Seriously, really bad.
Which wasn't very encouraging for someone taking on a guy who'd thrown a perfect game the last time out. Or for a guy who'd gone 0-3 with an 8.31 ERA over his previous four starts.
But the Angels didn't have time to dwell on any of that, having lost 10 of their last 13 games to fall seven games under .500 for the first time since July 2, 2006.
Neither did Saunders, who wasn't exactly pitching for his spot in the rotation but was beginning to enter that discussion.
After what Saunders managed to do Friday night in a 4-0 victory over the A's, consider that discussion tabled indefinitely.
Saunders gave up a leadoff single to A's shortstop Cliff Pennington, then proceeded to retire 12 of the next 13 batters. He finished with a four-hit shutout and a face full of shaving cream, courtesy of teammate Jered Weaver.
"I actually had the worst 'pen I've had all year," Saunders joked after the game. "It was pretty bad. I wasn't bouncing any, but everything was kind of up and off the plate. I couldn't throw any curveballs for strikes, the two-seamer was flying in every direction. But I never take anything from the bullpen into the game. It's just to get a feel and get your arm speed."
Once the game started, Saunders seemed locked in. His focus was on getting ahead and staying ahead.
"Strike one," he said simply, when asked about what he'd done different Friday night. "I told [pitching coach Mike Butcher] and [manager] Mike [Scioscia], 'Let's just focus on strike one today and put it on the defense.'
"I've had a problem with strike one my first couple starts of the year, being behind in the count, putting hitters on the offensive. Today I just focused on throwing strikes and getting ahead. If they're going to hit it they're going to hit my pitch."
Coming into the game, Saunders' 1.789 WHIP (walks plus hits/innings pitched) was the worst among American League starters. Friday night he walked only one batter through eight innings and two overall.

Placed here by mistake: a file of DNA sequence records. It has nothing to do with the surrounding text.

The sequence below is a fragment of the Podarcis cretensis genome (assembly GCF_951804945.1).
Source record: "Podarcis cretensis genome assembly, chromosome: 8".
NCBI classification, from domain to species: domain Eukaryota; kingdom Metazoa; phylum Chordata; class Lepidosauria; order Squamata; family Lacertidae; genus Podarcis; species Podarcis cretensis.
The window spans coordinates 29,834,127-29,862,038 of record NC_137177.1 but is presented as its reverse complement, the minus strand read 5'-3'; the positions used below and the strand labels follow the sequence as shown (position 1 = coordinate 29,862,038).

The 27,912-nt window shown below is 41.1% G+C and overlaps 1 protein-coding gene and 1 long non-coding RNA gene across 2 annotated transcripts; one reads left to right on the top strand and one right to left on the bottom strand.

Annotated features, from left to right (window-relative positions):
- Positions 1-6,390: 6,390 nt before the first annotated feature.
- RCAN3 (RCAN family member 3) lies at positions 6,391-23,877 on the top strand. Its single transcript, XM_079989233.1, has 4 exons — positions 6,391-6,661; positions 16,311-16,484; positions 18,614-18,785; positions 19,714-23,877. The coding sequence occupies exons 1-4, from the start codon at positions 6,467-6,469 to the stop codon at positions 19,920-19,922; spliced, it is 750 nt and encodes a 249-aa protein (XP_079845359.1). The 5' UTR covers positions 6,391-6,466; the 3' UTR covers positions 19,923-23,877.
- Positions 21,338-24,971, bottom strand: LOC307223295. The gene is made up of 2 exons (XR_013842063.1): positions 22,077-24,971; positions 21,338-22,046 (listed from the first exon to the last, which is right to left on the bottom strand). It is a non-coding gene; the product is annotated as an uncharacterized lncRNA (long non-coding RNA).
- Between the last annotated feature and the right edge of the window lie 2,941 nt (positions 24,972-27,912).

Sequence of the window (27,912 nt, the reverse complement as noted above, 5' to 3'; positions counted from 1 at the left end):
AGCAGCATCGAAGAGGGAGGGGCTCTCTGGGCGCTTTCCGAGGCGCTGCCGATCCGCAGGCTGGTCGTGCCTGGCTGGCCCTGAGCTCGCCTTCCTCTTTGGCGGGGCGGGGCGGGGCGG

It was his 50th career victory and second career shutout.
Athletics pitcher Dallas Braden became the first pitcher since Len Barker in 1981 to follow a perfect game with a complete game.
Including Braden, there have been 14 regular-season perfect games thrown in major league baseball since 1920. Leaving out Mike Witt, who did not make another start after his perfect game on Sept. 30, 1984, the 12 pitchers to follow a perfect game have had mixed results, combining to go 4-5 with a 4.69 ERA and 8.9 hits per nine innings pitched.
The last pitcher to throw a perfect game before Braden, White Sox left-hander Mark Buehrle, gave up five earned runs in 6 1/3 innings in his next start on July 23, 2009.
Matsui turns on one, turns it around
After hitting a frigid .111 with no extra base hits through the first 13 days of May, Hideki Matsui slammed a key three-run homer to break Friday's game open and finished two for three on the night.
"I've had the same approach," Matsui said. "Haven't changed anything. I have the same preparation. I just got some good pitches to hit and was able to make adjustments.
"Little by little, I think it's getting there."
"It was a weird game. I think it started at like 11 a.m. or something, so the Angels were probably kind of tired," Hunter said. "I was in left field and caught a ball at the wall. I think there was another ball hit to Cleatus Davidson at second base that he had to jump for. Those two plays stick out.
"It was great to be a part of."
Ramona Shelburne is a reporter and columnist for ESPNLosAngeles.com.